TPG Cast Episode 1: The Beginning

Adam Ames and Phil Cordaro kick off Episode 1 of our internet talk show, TPG Cast.  You will learn about how both of them got into PC gaming, thoughts on PC demos and their take on poorly optimized PC controls.  Also, Adam talks a little bit about the site and gives a big thanks to all TPG fans.  Give us a listen by downloading here via DropBox.  Keep in mind, this is our first show so please post your thoughts in the comments section to provide feedback.  EDIT: You can also listen to our cast on YouTube.

Filesize: 60MB

Format: MP3 128kbps/16hz

Length: 66 Minutes

27 thoughts on “TPG Cast Episode 1: The Beginning

  1. Man, you guys made me feel either really old or really nerdy after hearing when you started PC gaming. When I was a kid my mother worked for Xerox, the company believed that PCs would become essential work tools in the future and they wanted every employee to become familiar and comfortable using them. So she was given a Xerox 820 to take home and keep. This thing had a really huge monitor with a fairly small screen, I think the CPU was in the monitor though, and had a seperate disk drive the same size as the monitor for the 8″ floppy discs it used. On one disc we had a pure text based Zork clone adventure game called Adventure. This was my first PC game. I credit it with helping me in school as the text was not written at a 1st grade level and my reading scores were always very high.

    As to demos, I kinda liked the way the demo was handled for Mount & Blade. It was the full game so you could go anywhere in the game and do anything you wanted, but once your character hit level 7 the game stopped and said the demo was over. If you bought the game then you got an activation code to input at the time of installation, if you had the demo first then you could input the activation code when you hit level 7 and keep playing with your same demo character. I had that demo in mind when I read a piece from Bethesda stating that they don’t do demos because the types of games they make don’t demo well. I used the modding tool for Fallout 3 to see if I could create a “demo mod” using that same concept. Lock the player at level 5 add in a few perma-locked doors to key areas and it could be a solid demo. If little old me could do it while trying to figure out how to use the GECK then I don’t see why the real developers couldn’t have done something similar.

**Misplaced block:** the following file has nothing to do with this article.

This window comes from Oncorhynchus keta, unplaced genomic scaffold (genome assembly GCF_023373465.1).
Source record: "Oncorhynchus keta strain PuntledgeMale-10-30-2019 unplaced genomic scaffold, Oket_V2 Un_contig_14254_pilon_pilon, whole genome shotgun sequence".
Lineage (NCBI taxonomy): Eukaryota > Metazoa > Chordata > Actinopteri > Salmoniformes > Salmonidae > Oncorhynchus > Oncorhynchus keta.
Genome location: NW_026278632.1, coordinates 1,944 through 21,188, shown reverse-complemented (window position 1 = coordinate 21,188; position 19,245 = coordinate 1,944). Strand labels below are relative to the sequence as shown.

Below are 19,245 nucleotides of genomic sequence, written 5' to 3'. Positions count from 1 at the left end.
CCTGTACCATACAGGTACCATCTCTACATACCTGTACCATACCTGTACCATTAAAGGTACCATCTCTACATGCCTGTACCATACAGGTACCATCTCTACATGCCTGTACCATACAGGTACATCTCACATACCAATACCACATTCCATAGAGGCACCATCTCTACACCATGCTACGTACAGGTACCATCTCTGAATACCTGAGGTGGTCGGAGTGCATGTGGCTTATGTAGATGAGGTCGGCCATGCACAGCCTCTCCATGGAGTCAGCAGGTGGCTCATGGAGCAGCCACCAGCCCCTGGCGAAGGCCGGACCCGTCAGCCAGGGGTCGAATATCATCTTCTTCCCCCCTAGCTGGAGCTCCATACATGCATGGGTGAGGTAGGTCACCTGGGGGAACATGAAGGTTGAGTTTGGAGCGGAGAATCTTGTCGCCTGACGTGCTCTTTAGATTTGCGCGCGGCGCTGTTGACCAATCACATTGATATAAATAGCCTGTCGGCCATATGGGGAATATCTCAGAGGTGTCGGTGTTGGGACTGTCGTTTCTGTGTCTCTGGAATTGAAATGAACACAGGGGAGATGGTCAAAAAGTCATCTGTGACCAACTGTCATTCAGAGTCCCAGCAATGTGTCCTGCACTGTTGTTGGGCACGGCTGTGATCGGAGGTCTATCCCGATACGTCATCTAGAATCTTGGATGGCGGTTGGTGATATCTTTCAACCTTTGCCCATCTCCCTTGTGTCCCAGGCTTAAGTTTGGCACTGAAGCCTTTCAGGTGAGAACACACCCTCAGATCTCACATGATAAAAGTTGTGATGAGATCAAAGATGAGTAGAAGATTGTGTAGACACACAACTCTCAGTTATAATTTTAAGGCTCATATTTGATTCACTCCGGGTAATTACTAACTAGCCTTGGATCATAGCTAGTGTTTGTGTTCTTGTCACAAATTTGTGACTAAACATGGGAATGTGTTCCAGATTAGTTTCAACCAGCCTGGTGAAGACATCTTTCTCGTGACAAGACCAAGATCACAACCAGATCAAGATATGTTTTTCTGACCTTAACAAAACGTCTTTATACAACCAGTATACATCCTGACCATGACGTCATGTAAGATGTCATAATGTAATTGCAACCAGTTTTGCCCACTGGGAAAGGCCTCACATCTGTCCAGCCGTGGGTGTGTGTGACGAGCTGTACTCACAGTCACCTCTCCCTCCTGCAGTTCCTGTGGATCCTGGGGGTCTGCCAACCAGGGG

What’s wrong with using the arrow keys? I use the arrow keys for all my games, I find it easier to find the right key in the dark by having them separated in that unique shape than when trying to use WASD. I also have remap all my function keys to Ctrl, Shift, Backspace, that Home, End, Page Up/Down block and the number pad. Again they are easily identifiable based on touch rather than sight or muscle memory. But thats just me.

    Also, Chicago Dogs.

    • In our interview with John Mamis, he also mentioned The Witcher as being a game that would not be a very good demo. Interesting how much power modding tools have and the fact that Bethesda encourages modding. So many high profile devs become very territorial when you talk about modding their games. I can see why, but it would seem to me that if you can extend the life of your game by allowing others to add their stamp within reason, why not go with the flow?

      Nothing wrong with the arrows keys. I was using theme before KOTOR came out. I think I got side-tracked on some other issues and that was going to be my point. The game did not support arrow keys for movement so I had to use WSAD which I found out was easier to play. For least me anyway.

      Never been to Chicago, but I hear they will hang you in the event ketchup is put on a dog which is what I use in some cases. I think I will keep in the safety of Utah. 🙂

      Just for the record, I am 36.

      • I actually did try the demo for The Witcher as I had heard a lot of good things about it but also that it could be buggy. I hated the demo and gave the game a pass. I wasn’t until earlier this year that someone on GOG told me that the demo was just really terrible and that the full game is much better. I bought the game then and, while a few of the issues I had were still there, I have overall enjoyed the game.

        I think KOTOR is the reason I first got a gamepad for my computer. Why on earth would you make a PC game where you can’t remap the controls? I seem to remember having some issue even with the game pad though. In fact I’m not sure I ever actually finished KOTOR. I may have to dig that back out again.